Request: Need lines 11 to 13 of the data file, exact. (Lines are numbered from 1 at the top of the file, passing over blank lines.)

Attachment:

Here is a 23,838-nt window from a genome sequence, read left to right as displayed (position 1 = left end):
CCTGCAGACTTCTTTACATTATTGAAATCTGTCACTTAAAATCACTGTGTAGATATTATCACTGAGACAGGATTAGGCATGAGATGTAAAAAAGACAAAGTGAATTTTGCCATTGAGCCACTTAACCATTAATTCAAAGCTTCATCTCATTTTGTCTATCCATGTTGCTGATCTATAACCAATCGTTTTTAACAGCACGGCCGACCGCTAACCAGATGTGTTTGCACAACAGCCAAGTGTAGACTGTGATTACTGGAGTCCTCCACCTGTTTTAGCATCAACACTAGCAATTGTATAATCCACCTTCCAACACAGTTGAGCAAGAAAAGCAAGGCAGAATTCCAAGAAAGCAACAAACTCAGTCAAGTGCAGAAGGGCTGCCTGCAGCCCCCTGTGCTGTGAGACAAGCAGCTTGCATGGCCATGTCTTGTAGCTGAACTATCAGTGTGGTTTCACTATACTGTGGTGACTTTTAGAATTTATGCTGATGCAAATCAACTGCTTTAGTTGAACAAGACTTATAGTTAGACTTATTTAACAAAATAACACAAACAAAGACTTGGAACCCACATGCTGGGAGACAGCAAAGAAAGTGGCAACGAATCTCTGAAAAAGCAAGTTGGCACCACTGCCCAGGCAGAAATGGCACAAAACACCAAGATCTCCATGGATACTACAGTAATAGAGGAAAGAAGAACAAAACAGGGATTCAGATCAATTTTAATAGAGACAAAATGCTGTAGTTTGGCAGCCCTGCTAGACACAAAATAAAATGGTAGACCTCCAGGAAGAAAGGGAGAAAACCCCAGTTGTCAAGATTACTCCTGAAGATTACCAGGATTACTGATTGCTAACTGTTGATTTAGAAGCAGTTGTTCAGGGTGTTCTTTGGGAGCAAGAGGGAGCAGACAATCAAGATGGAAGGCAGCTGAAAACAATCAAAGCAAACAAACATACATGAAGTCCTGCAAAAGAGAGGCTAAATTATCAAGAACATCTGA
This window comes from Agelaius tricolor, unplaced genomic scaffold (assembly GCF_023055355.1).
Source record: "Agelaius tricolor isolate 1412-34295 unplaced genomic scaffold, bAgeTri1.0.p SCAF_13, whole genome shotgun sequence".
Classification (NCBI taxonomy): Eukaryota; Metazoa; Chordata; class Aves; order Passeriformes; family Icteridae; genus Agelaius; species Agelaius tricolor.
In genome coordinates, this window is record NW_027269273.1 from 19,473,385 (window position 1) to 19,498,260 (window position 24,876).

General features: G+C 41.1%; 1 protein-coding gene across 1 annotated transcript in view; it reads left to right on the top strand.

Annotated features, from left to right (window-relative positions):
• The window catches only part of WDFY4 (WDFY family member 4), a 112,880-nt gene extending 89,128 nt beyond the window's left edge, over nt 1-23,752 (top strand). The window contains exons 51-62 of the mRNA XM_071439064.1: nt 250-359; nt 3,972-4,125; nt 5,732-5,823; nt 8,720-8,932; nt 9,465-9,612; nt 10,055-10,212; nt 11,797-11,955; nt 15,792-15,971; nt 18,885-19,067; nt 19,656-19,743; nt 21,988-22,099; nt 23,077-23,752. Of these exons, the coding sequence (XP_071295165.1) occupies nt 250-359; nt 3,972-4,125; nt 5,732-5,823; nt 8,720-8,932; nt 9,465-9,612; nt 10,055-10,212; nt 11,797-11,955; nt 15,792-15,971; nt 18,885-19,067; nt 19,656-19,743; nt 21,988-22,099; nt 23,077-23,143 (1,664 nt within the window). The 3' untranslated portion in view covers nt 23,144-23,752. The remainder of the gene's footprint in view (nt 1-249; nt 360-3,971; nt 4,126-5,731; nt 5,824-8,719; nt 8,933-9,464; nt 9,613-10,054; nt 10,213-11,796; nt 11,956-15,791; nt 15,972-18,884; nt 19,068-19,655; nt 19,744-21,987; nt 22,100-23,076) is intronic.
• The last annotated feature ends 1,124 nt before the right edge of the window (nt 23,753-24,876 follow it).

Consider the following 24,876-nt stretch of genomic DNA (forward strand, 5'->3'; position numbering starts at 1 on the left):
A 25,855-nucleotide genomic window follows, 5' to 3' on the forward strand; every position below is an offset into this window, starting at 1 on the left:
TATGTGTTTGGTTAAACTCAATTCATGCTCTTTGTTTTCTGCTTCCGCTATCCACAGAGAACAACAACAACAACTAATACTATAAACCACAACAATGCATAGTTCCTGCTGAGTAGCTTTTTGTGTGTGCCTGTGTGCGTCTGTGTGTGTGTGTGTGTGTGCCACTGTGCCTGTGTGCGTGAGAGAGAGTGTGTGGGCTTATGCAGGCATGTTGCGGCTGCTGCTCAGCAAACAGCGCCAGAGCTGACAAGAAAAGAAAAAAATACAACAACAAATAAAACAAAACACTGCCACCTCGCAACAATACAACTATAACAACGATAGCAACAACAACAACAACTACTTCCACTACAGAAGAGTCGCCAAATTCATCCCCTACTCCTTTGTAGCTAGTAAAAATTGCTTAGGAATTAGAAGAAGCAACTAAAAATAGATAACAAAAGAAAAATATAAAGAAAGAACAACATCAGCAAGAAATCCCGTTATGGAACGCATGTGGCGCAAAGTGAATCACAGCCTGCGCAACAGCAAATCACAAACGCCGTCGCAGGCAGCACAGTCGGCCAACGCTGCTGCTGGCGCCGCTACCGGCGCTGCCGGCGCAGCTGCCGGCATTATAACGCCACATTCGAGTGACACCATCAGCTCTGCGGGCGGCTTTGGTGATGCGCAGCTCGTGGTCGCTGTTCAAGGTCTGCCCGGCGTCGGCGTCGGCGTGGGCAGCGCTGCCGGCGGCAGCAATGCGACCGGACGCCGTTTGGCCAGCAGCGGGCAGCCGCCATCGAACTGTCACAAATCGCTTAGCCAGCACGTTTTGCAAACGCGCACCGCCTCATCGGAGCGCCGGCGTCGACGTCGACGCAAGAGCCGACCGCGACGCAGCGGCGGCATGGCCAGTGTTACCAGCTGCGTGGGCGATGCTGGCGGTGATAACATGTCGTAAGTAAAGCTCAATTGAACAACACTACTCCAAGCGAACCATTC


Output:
Consider the following 24,876-nt stretch of genomic DNA (forward strand, 5'->3'; position numbering starts at 1 on the left):
A 25,855-nucleotide genomic window follows, 5' to 3' on the forward strand; every position below is an offset into this window, starting at 1 on the left:
TATGTGTTTGGTTAAACTCAATTCATGCTCTTTGTTTTCTGCTTCCGCTATCCACAGAGAACAACAACAACAACTAATACTATAAACCACAACAATGCATAGTTCCTGCTGAGTAGCTTTTTGTGTGTGCCTGTGTGCGTCTGTGTGTGTGTGTGTGTGTGCCACTGTGCCTGTGTGCGTGAGAGAGAGTGTGTGGGCTTATGCAGGCATGTTGCGGCTGCTGCTCAGCAAACAGCGCCAGAGCTGACAAGAAAAGAAAAAAATACAACAACAAATAAAACAAAACACTGCCACCTCGCAACAATACAACTATAACAACGATAGCAACAACAACAACAACTACTTCCACTACAGAAGAGTCGCCAAATTCATCCCCTACTCCTTTGTAGCTAGTAAAAATTGCTTAGGAATTAGAAGAAGCAACTAAAAATAGATAACAAAAGAAAAATATAAAGAAAGAACAACATCAGCAAGAAATCCCGTTATGGAACGCATGTGGCGCAAAGTGAATCACAGCCTGCGCAACAGCAAATCACAAACGCCGTCGCAGGCAGCACAGTCGGCCAACGCTGCTGCTGGCGCCGCTACCGGCGCTGCCGGCGCAGCTGCCGGCATTATAACGCCACATTCGAGTGACACCATCAGCTCTGCGGGCGGCTTTGGTGATGCGCAGCTCGTGGTCGCTGTTCAAGGTCTGCCCGGCGTCGGCGTCGGCGTGGGCAGCGCTGCCGGCGGCAGCAATGCGACCGGACGCCGTTTGGCCAGCAGCGGGCAGCCGCCATCGAACTGTCACAAATCGCTTAGCCAGCACGTTTTGCAAACGCGCACCGCCTCATCGGAGCGCCGGCGTCGACGTCGACGCAAGAGCCGACCGCGACGCAGCGGCGGCATGGCCAGTGTTACCAGCTGCGTGGGCGATGCTGGCGGTGATAACATGTCGTAAGTAAAGCTCAATTGAACAACACTACTCCAAGCGAACCATTC